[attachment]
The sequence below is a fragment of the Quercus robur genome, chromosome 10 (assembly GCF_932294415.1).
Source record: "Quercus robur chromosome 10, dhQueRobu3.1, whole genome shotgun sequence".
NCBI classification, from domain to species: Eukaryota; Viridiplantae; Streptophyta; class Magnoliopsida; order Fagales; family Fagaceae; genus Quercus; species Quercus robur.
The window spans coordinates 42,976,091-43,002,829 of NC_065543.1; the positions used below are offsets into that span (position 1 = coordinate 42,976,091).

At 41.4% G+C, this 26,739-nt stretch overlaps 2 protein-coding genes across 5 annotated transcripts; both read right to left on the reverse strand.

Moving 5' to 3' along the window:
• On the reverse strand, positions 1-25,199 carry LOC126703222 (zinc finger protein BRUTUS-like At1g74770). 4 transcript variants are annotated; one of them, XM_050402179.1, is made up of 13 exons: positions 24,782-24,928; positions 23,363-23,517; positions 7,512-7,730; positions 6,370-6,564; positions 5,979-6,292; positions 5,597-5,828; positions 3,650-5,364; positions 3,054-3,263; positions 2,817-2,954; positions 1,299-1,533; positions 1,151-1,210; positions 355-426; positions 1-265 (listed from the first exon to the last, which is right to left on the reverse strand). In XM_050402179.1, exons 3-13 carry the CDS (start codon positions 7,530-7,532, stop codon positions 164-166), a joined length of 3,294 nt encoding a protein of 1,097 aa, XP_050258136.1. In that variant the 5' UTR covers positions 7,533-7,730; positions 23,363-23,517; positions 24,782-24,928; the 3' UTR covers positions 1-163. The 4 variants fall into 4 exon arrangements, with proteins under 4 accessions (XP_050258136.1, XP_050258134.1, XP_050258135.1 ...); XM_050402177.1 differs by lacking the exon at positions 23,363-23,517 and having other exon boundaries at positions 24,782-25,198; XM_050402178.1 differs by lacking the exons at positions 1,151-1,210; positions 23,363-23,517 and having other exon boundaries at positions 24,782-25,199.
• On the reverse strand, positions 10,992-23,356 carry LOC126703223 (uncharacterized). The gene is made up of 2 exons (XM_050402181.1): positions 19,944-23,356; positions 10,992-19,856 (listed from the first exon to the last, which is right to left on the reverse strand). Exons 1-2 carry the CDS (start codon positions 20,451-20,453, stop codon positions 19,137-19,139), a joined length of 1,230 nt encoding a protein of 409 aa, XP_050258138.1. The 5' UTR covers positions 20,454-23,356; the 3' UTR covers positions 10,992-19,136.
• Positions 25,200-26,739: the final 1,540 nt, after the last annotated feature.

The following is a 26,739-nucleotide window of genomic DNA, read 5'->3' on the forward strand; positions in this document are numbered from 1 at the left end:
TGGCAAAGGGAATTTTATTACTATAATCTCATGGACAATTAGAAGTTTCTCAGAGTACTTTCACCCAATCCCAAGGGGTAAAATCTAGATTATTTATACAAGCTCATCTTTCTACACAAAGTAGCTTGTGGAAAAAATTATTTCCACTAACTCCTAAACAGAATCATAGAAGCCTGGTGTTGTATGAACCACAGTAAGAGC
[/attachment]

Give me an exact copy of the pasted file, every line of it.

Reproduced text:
The sequence below is a fragment of the Quercus robur genome, chromosome 10 (assembly GCF_932294415.1).
Source record: "Quercus robur chromosome 10, dhQueRobu3.1, whole genome shotgun sequence".
NCBI classification, from domain to species: Eukaryota; Viridiplantae; Streptophyta; class Magnoliopsida; order Fagales; family Fagaceae; genus Quercus; species Quercus robur.
The window spans coordinates 42,976,091-43,002,829 of NC_065543.1; the positions used below are offsets into that span (position 1 = coordinate 42,976,091).

At 41.4% G+C, this 26,739-nt stretch overlaps 2 protein-coding genes across 5 annotated transcripts; both read right to left on the reverse strand.

Moving 5' to 3' along the window:
• On the reverse strand, positions 1-25,199 carry LOC126703222 (zinc finger protein BRUTUS-like At1g74770). 4 transcript variants are annotated; one of them, XM_050402179.1, is made up of 13 exons: positions 24,782-24,928; positions 23,363-23,517; positions 7,512-7,730; positions 6,370-6,564; positions 5,979-6,292; positions 5,597-5,828; positions 3,650-5,364; positions 3,054-3,263; positions 2,817-2,954; positions 1,299-1,533; positions 1,151-1,210; positions 355-426; positions 1-265 (listed from the first exon to the last, which is right to left on the reverse strand). In XM_050402179.1, exons 3-13 carry the CDS (start codon positions 7,530-7,532, stop codon positions 164-166), a joined length of 3,294 nt encoding a protein of 1,097 aa, XP_050258136.1. In that variant the 5' UTR covers positions 7,533-7,730; positions 23,363-23,517; positions 24,782-24,928; the 3' UTR covers positions 1-163. The 4 variants fall into 4 exon arrangements, with proteins under 4 accessions (XP_050258136.1, XP_050258134.1, XP_050258135.1 ...); XM_050402177.1 differs by lacking the exon at positions 23,363-23,517 and having other exon boundaries at positions 24,782-25,198; XM_050402178.1 differs by lacking the exons at positions 1,151-1,210; positions 23,363-23,517 and having other exon boundaries at positions 24,782-25,199.
• On the reverse strand, positions 10,992-23,356 carry LOC126703223 (uncharacterized). The gene is made up of 2 exons (XM_050402181.1): positions 19,944-23,356; positions 10,992-19,856 (listed from the first exon to the last, which is right to left on the reverse strand). Exons 1-2 carry the CDS (start codon positions 20,451-20,453, stop codon positions 19,137-19,139), a joined length of 1,230 nt encoding a protein of 409 aa, XP_050258138.1. The 5' UTR covers positions 20,454-23,356; the 3' UTR covers positions 10,992-19,136.
• Positions 25,200-26,739: the final 1,540 nt, after the last annotated feature.

The following is a 26,739-nucleotide window of genomic DNA, read 5'->3' on the forward strand; positions in this document are numbered from 1 at the left end:
TGGCAAAGGGAATTTTATTACTATAATCTCATGGACAATTAGAAGTTTCTCAGAGTACTTTCACCCAATCCCAAGGGGTAAAATCTAGATTATTTATACAAGCTCATCTTTCTACACAAAGTAGCTTGTGGAAAAAATTATTTCCACTAACTCCTAAACAGAATCATAGAAGCCTGGTGTTGTATGAACCACAGTAAGAGC